What does the European Union do?
- 23 January 2013
One major reason the European Union was set up is trade: to make it easier for countries to buy and sell things to each other.
Certain border controls have been relaxed too - so people from EU countries can move around more freely inside the Union.
EU laws affect many areas of our lives - things like how many hours we're allowed to work in a week, health and safety rules, and even how many fish we're allowed to catch.
For the 40 years that the UK's been a member of the EU, there's been a constant debate about our role within it.
Some feel it makes us stronger economically - and in terms of our place in the world - to be part of this bigger club.
Others argue that the EU takes power away from Britain. They feel that people who aren't British citizens shouldn't be making laws for this country. They also feel it costs Britain too much money.
How is the EU run?
The European Union is based in the Belgian capital Brussels.
The European Council
This is where the EU's big decisions are normally made.
It's like a school council, but instead of people from each year there are people from each country.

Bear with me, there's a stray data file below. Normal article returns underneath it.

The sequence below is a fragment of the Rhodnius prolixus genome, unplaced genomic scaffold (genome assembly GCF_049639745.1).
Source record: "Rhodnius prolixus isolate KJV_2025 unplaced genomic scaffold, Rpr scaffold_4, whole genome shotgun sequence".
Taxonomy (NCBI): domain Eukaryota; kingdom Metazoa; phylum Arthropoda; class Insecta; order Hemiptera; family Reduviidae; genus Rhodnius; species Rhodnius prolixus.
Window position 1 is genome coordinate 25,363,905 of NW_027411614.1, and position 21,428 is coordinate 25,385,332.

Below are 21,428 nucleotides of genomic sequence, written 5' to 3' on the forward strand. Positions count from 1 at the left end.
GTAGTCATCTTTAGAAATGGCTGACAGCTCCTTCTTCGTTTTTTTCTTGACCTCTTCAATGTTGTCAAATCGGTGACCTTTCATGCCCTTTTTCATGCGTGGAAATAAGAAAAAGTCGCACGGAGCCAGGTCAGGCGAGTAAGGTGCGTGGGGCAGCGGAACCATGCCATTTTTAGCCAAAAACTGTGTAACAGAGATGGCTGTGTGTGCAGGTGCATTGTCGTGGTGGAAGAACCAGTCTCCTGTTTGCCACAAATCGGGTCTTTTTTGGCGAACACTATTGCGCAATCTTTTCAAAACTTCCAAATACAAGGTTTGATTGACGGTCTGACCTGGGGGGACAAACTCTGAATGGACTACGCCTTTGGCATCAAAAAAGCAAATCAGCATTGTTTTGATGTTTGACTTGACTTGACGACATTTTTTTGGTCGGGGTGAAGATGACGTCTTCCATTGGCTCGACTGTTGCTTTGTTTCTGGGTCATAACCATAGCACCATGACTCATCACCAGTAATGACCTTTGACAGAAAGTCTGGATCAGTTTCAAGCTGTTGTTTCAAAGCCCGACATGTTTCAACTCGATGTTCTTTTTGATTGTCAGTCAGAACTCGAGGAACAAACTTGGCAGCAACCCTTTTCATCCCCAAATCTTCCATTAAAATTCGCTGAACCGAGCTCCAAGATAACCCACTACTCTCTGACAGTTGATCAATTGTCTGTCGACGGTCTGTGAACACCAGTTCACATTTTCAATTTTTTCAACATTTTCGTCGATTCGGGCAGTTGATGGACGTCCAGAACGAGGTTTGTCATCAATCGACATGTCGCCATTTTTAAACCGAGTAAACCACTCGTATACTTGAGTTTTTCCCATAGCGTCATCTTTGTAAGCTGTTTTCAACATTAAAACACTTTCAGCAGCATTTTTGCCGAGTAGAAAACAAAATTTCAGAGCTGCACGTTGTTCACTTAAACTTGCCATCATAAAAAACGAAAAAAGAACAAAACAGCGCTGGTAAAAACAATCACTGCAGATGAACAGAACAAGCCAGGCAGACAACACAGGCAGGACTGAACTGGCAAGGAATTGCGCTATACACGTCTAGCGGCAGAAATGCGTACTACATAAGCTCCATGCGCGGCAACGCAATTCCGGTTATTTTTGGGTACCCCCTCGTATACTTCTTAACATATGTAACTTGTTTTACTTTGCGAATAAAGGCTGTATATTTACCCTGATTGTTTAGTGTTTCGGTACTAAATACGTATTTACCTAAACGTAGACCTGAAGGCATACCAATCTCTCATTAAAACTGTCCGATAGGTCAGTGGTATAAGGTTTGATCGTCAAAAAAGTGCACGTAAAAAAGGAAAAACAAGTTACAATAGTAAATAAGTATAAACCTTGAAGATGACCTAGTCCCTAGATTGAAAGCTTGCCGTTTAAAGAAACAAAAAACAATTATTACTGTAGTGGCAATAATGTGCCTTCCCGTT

Who turns up depends on what the council is talking about.
If they are talking about farming then the 27 ministers for farming would go along, one from the government of each country.
The European Parliament
This decides whether suggestions from the European Commission should be made into new laws.
It helps to decide how much money the EU should spend.
It also checks that all the other parts of the EU are working fairly.
Members of the European Parliament (MEPs) are elected every five years from all the EU countries.
Anyone over 18 from a member country may vote.
The European Commission
The European Commission does the day-to-day work of running the EU.
It does things like proposing new laws for the European Parliament to vote on, and makes sure that that the laws the European Parliament has passed are used properly.
Every six months a different country gets the presidency of the EU.
With 27 members, the UK's turn only comes round every 13 and a half years. The next time will be in 2017.